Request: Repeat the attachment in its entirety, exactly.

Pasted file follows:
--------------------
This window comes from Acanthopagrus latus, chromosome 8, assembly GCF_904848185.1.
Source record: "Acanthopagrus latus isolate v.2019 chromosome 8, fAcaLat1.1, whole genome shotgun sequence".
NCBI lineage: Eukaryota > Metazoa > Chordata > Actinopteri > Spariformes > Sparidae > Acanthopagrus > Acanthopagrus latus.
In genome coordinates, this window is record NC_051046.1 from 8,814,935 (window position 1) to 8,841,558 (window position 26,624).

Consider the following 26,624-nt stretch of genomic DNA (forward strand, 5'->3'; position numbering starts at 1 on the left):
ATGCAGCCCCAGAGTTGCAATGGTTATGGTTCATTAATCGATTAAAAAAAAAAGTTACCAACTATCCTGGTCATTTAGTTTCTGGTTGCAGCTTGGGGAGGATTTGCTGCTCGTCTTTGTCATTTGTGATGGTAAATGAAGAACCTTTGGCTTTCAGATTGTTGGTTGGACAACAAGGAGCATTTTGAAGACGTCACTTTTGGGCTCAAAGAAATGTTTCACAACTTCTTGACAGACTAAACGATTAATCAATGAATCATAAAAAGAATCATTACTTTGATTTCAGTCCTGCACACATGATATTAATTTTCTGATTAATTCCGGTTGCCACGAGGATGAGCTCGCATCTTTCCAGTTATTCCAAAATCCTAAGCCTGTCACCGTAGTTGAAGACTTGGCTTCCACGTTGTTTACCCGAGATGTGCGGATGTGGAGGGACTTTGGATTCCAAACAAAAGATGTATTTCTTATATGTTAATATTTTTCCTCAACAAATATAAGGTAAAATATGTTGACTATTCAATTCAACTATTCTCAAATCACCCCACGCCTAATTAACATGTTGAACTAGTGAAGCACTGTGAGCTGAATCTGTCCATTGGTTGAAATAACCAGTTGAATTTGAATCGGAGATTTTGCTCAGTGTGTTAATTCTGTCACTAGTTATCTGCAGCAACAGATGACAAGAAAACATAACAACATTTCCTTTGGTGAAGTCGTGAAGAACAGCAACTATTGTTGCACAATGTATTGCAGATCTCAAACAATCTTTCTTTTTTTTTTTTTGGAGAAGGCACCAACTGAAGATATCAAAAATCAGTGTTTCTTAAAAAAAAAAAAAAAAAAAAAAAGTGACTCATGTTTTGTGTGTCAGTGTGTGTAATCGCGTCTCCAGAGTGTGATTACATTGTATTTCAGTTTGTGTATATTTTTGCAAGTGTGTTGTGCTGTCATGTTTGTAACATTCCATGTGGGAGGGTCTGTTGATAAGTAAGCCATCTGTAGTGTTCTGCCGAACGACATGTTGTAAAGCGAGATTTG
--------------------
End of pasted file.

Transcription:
This window comes from Acanthopagrus latus, chromosome 8, assembly GCF_904848185.1.
Source record: "Acanthopagrus latus isolate v.2019 chromosome 8, fAcaLat1.1, whole genome shotgun sequence".
NCBI lineage: Eukaryota > Metazoa > Chordata > Actinopteri > Spariformes > Sparidae > Acanthopagrus > Acanthopagrus latus.
In genome coordinates, this window is record NC_051046.1 from 8,814,935 (window position 1) to 8,841,558 (window position 26,624).

Consider the following 26,624-nt stretch of genomic DNA (forward strand, 5'->3'; position numbering starts at 1 on the left):
ATGCAGCCCCAGAGTTGCAATGGTTATGGTTCATTAATCGATTAAAAAAAAAAGTTACCAACTATCCTGGTCATTTAGTTTCTGGTTGCAGCTTGGGGAGGATTTGCTGCTCGTCTTTGTCATTTGTGATGGTAAATGAAGAACCTTTGGCTTTCAGATTGTTGGTTGGACAACAAGGAGCATTTTGAAGACGTCACTTTTGGGCTCAAAGAAATGTTTCACAACTTCTTGACAGACTAAACGATTAATCAATGAATCATAAAAAGAATCATTACTTTGATTTCAGTCCTGCACACATGATATTAATTTTCTGATTAATTCCGGTTGCCACGAGGATGAGCTCGCATCTTTCCAGTTATTCCAAAATCCTAAGCCTGTCACCGTAGTTGAAGACTTGGCTTCCACGTTGTTTACCCGAGATGTGCGGATGTGGAGGGACTTTGGATTCCAAACAAAAGATGTATTTCTTATATGTTAATATTTTTCCTCAACAAATATAAGGTAAAATATGTTGACTATTCAATTCAACTATTCTCAAATCACCCCACGCCTAATTAACATGTTGAACTAGTGAAGCACTGTGAGCTGAATCTGTCCATTGGTTGAAATAACCAGTTGAATTTGAATCGGAGATTTTGCTCAGTGTGTTAATTCTGTCACTAGTTATCTGCAGCAACAGATGACAAGAAAACATAACAACATTTCCTTTGGTGAAGTCGTGAAGAACAGCAACTATTGTTGCACAATGTATTGCAGATCTCAAACAATCTTTCTTTTTTTTTTTTTGGAGAAGGCACCAACTGAAGATATCAAAAATCAGTGTTTCTTAAAAAAAAAAAAAAAAAAAAAAAGTGACTCATGTTTTGTGTGTCAGTGTGTGTAATCGCGTCTCCAGAGTGTGATTACATTGTATTTCAGTTTGTGTATATTTTTGCAAGTGTGTTGTGCTGTCATGTTTGTAACATTCCATGTGGGAGGGTCTGTTGATAAGTAAGCCATCTGTAGTGTTCTGCCGAACGACATGTTGTAAAGCGAGATTTG